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Say I have two NSTimers in my iPhone app: timer1 and timer2. timer1 calls function1 30 times per second and timer2 calls function2 30 times per second. Assume these two functions are reading and updating the same integer variables. Are there any "multi-threading" issues here? If not how does iPhone OS handle the execution of the two functions (in general)?

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2 Answers 2

up vote 5 down vote accepted

The core of any iPhone application (and some other platforms) is a run loop. Each thread may have a run loop, and the run loop on the main thread is set up for you. When there is something to do, like fire an NSTimer or draw the view hierarchy, the run loop performs those tasks. When there is nothing to do, the run loop is idle, allowing other things to process.

The run loop internals are thread aware so that nothing handled by the run loop has to be. All the NSTimer callbacks and view rendering happens on a single thread in a serial or linear flow.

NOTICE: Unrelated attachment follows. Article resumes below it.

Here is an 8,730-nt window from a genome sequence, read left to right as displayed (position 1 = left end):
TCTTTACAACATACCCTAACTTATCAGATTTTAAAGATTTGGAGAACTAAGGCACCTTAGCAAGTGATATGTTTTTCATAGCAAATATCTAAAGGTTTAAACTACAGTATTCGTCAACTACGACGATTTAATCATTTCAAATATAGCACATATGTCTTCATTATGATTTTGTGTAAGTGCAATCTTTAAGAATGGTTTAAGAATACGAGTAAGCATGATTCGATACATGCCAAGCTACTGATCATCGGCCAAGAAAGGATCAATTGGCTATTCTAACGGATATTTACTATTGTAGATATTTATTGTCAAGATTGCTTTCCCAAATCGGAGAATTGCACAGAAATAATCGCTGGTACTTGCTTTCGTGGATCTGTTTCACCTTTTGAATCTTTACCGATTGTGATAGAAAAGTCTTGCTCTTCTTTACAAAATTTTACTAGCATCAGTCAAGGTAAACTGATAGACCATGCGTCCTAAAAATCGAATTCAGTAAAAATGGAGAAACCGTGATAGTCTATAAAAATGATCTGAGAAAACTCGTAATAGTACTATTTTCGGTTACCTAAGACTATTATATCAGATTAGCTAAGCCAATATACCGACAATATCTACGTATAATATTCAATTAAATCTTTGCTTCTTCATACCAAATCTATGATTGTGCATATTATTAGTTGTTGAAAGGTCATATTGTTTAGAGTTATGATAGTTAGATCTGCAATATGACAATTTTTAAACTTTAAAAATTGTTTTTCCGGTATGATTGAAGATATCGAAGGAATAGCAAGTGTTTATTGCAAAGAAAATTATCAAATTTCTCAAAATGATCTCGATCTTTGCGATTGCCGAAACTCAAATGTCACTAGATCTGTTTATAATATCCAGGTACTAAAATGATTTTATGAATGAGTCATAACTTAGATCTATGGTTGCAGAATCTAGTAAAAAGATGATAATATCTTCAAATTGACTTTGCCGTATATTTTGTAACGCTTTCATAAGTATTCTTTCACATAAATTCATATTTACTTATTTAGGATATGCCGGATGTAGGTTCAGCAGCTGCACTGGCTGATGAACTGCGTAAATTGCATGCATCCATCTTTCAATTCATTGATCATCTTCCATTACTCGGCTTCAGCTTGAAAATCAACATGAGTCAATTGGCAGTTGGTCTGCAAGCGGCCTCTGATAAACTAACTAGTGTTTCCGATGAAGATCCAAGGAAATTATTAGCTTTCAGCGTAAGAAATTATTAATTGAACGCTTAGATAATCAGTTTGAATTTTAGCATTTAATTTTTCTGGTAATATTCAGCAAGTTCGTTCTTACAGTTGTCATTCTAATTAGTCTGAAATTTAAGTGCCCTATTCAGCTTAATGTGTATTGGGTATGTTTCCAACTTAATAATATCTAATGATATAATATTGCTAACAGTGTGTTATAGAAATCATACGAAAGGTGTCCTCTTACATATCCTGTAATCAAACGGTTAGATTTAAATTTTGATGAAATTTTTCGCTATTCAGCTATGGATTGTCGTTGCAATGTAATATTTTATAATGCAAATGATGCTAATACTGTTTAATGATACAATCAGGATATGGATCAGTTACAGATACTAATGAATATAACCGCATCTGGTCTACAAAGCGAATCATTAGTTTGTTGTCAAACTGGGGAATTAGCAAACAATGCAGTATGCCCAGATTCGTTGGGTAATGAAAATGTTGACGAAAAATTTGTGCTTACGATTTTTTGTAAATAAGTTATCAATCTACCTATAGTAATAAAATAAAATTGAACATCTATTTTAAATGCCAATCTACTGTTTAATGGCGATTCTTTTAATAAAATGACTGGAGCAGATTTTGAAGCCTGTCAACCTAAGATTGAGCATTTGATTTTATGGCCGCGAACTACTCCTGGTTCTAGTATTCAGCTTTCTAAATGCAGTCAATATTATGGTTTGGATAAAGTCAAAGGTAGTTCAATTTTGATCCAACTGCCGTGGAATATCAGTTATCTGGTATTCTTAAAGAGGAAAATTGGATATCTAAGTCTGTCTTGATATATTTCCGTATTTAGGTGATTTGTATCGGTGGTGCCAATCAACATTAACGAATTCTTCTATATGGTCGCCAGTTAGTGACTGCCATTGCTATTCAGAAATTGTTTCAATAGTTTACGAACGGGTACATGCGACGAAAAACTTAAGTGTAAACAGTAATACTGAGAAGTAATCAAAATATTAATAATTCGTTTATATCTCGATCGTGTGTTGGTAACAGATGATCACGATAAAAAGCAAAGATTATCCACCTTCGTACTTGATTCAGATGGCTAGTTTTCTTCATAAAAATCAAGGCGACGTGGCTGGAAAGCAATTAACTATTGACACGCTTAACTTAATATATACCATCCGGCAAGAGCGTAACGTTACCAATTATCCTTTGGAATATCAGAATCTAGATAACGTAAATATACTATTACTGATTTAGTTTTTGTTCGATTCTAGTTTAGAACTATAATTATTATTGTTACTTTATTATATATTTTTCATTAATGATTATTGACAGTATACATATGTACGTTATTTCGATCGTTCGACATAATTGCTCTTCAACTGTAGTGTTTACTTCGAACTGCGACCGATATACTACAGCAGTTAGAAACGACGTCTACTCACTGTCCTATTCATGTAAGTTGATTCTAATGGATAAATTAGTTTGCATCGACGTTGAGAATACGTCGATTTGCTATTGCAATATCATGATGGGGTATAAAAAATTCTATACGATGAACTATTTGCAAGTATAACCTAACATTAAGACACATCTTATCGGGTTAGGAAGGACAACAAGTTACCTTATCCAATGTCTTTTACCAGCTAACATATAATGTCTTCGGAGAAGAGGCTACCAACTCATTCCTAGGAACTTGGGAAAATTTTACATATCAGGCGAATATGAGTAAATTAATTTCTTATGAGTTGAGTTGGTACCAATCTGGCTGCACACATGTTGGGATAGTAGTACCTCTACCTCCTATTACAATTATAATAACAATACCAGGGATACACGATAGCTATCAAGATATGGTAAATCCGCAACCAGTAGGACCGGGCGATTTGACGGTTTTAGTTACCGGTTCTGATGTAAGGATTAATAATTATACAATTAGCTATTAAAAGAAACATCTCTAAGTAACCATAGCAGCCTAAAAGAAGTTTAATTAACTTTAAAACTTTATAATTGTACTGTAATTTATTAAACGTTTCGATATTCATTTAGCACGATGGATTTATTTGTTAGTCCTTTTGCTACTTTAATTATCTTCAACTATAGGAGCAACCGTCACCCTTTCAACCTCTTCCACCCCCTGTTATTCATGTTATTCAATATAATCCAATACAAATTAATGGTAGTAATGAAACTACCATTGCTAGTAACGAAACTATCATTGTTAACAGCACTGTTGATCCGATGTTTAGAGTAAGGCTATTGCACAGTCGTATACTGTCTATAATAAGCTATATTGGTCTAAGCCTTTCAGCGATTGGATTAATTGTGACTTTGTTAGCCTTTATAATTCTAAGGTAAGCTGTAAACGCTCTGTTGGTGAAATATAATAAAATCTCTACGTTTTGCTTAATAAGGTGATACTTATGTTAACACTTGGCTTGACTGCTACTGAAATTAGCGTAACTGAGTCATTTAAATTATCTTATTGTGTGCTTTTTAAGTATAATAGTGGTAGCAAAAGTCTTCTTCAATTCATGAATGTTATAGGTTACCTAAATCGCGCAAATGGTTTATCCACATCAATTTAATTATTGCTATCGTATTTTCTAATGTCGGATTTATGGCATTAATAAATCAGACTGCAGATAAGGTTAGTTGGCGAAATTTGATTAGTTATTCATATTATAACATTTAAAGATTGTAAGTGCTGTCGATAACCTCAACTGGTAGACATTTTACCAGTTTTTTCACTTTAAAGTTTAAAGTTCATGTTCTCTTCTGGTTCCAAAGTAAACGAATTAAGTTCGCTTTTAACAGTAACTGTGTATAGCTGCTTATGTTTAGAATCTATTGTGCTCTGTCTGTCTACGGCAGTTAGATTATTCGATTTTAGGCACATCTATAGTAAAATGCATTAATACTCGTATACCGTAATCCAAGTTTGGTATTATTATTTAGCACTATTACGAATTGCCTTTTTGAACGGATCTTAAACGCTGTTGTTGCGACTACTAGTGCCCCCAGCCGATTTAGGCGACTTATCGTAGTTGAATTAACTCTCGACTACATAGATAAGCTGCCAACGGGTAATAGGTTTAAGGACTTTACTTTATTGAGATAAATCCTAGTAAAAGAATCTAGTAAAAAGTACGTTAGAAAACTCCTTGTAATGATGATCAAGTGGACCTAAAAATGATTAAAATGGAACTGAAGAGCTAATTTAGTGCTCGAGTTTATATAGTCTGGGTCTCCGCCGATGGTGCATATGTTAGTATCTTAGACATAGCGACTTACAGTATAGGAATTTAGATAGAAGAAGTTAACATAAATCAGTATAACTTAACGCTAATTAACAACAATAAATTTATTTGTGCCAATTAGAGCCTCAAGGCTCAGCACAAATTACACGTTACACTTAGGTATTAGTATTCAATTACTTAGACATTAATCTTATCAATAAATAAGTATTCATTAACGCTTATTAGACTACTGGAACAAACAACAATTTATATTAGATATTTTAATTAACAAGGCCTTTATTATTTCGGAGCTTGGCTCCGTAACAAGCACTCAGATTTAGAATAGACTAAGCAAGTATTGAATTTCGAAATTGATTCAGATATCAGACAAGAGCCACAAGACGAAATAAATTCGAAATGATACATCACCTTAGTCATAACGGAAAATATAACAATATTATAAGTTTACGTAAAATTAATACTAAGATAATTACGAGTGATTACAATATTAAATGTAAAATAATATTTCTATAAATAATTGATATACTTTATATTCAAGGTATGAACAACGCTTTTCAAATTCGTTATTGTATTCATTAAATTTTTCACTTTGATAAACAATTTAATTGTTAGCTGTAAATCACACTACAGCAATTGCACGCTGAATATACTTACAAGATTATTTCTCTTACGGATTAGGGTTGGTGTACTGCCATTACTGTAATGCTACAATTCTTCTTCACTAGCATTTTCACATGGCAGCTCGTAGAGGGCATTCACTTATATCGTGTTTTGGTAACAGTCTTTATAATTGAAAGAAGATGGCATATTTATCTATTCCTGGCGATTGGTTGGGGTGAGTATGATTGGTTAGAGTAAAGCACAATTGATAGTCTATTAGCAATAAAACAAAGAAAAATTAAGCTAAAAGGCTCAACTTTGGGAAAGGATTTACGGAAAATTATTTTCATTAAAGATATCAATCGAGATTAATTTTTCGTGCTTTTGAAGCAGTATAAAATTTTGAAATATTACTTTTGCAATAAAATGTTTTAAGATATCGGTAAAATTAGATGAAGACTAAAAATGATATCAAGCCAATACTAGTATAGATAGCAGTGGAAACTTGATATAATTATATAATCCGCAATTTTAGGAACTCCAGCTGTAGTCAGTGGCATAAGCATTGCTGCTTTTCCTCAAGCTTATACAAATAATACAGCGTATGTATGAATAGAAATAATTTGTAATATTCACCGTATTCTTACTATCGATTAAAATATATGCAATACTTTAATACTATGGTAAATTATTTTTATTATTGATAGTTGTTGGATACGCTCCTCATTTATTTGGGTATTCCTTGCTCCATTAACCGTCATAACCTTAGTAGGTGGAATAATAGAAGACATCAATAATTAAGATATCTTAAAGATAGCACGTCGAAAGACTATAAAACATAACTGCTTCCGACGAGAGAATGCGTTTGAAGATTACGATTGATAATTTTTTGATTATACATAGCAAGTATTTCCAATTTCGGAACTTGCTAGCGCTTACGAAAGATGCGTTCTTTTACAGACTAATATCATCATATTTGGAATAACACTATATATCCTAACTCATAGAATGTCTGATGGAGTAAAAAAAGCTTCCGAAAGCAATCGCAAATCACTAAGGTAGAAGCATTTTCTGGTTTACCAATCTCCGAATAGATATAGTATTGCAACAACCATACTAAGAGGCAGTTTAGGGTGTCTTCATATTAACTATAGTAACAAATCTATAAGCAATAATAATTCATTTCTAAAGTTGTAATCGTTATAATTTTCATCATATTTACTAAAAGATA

For specific details, you can look up NSRunLoop or CFRunLoop.

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As far as I'm aware, NSTimers use the run loop to achieve their 'asynchronosity'. If the timer is created using the scheduledTimerWith... method then it will be scheduled on the default (main) run loop and will be executed on the main thread.

I don't think any new threads are created for the timer (unless you do it explicitly, and assign the timer to that run loop).

So in the end, I believe your two timers shouldn't conflict with each other.

However, the documentation states that timers don't represent real time. The timer will fire on or after the scheduled time, but is not guaranteed to fire exactly at the scheduled time. Therefore if the fired method takes longer to execute than the interval of the timer, you may not see the method called as often as you'd expect.

With that said, is there any particular reason you're asking the question? Are you seeing undesired behaviour using this setup?

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No I'm just curious :-) –  MrDatabase May 10 '10 at 3:47

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